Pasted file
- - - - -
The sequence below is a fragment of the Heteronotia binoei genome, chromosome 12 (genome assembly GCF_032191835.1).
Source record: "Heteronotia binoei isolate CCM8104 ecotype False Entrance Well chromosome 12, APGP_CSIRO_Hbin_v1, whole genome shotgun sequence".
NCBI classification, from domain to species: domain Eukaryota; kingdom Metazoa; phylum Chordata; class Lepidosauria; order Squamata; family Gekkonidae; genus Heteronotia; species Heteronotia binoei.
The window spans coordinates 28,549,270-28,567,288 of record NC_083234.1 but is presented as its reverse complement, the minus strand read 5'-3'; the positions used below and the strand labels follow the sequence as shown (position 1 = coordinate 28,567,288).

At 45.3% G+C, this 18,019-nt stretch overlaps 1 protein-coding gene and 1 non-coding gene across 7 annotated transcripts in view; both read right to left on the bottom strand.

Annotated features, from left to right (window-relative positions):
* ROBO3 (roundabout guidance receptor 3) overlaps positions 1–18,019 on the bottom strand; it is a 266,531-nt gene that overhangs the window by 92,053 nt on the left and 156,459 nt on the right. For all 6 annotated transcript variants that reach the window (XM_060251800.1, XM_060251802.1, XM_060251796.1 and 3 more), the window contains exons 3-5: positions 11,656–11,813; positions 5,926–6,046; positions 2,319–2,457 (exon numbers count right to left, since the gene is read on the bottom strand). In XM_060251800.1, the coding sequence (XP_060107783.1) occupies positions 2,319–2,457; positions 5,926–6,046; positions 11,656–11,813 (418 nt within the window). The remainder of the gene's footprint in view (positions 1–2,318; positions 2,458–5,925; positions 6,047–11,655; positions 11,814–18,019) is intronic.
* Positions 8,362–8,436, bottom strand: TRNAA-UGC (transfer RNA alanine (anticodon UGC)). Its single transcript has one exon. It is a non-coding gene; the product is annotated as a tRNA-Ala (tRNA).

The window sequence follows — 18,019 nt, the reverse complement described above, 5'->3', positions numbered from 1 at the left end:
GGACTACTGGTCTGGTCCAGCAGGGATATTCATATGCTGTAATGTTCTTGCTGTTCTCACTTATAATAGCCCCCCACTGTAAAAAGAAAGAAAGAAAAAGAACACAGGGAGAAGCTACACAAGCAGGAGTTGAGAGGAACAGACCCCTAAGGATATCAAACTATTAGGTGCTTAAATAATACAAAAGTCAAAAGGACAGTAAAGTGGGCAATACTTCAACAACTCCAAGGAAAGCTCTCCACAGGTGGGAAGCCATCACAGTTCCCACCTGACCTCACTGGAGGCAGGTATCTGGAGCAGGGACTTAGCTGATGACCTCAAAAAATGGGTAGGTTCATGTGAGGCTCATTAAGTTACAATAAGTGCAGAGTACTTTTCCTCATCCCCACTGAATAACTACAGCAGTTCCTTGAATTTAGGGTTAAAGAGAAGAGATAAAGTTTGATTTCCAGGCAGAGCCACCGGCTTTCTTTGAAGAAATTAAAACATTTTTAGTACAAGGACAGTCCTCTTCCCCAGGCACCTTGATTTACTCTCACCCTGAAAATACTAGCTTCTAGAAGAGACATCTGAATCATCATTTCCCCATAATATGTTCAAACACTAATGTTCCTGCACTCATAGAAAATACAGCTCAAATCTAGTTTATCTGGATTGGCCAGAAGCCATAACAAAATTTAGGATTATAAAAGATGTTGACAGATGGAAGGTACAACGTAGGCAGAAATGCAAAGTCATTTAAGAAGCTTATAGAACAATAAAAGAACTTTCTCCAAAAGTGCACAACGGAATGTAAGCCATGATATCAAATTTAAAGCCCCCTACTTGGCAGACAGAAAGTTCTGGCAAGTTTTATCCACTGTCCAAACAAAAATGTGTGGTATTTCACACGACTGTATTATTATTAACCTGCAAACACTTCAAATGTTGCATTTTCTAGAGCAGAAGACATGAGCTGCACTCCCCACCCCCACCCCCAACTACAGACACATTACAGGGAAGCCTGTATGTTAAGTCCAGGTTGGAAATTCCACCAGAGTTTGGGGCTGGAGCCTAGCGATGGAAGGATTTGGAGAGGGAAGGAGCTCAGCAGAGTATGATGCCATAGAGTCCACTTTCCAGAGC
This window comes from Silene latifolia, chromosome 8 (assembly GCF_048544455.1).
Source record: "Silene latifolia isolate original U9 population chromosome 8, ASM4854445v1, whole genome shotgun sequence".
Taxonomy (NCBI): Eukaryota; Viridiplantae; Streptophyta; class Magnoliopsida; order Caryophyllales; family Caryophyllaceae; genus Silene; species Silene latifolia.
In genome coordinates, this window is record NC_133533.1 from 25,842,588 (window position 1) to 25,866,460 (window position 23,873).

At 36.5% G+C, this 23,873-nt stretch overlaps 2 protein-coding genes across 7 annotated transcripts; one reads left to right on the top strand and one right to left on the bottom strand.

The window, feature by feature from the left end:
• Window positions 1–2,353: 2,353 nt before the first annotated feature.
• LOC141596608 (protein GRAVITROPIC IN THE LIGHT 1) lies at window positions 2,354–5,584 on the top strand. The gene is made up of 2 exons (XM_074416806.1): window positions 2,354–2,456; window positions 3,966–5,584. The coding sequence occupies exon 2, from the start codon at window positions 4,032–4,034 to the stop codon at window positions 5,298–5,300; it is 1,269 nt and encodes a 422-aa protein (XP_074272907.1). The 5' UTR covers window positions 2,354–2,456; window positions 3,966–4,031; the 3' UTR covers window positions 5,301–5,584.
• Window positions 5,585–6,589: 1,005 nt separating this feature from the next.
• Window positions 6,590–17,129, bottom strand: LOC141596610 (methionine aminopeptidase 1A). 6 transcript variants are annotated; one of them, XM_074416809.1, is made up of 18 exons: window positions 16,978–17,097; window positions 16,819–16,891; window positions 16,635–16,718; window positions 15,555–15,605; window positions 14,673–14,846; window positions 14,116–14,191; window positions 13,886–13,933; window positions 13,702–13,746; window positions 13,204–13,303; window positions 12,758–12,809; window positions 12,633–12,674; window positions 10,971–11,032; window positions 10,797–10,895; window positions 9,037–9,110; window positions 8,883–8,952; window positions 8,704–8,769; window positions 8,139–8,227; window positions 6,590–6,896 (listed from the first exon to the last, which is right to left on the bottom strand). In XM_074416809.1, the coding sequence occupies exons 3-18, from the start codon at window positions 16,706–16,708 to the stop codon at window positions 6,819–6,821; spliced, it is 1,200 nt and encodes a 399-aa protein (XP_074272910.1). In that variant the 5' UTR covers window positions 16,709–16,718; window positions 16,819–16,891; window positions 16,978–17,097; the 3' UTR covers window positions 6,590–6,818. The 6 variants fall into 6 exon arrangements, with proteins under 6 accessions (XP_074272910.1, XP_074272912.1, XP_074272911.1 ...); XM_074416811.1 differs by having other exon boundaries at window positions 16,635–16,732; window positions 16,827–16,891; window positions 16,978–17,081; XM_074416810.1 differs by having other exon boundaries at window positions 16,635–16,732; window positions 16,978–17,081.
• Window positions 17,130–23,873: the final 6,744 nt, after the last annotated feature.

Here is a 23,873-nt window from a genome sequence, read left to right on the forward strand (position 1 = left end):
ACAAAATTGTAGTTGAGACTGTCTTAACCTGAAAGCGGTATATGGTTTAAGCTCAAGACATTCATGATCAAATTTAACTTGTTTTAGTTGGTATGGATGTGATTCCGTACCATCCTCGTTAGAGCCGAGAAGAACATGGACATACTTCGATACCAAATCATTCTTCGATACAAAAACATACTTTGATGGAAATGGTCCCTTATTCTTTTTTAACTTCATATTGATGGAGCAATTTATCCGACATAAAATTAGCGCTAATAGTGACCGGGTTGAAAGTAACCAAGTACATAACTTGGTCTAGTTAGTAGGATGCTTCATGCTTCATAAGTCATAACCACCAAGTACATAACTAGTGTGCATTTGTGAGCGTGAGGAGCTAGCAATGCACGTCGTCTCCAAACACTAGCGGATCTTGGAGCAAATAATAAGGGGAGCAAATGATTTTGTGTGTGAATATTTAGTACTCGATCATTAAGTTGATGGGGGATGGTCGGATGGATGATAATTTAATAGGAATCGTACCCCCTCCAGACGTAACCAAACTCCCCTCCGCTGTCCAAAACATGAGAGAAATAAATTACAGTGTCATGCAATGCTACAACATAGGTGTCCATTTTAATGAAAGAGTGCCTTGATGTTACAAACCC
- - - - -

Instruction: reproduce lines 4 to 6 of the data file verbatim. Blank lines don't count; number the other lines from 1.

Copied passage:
The window spans coordinates 28,549,270-28,567,288 of record NC_083234.1 but is presented as its reverse complement, the minus strand read 5'-3'; the positions used below and the strand labels follow the sequence as shown (position 1 = coordinate 28,567,288).

At 45.3% G+C, this 18,019-nt stretch overlaps 1 protein-coding gene and 1 non-coding gene across 7 annotated transcripts in view; both read right to left on the bottom strand.

Annotated features, from left to right (window-relative positions):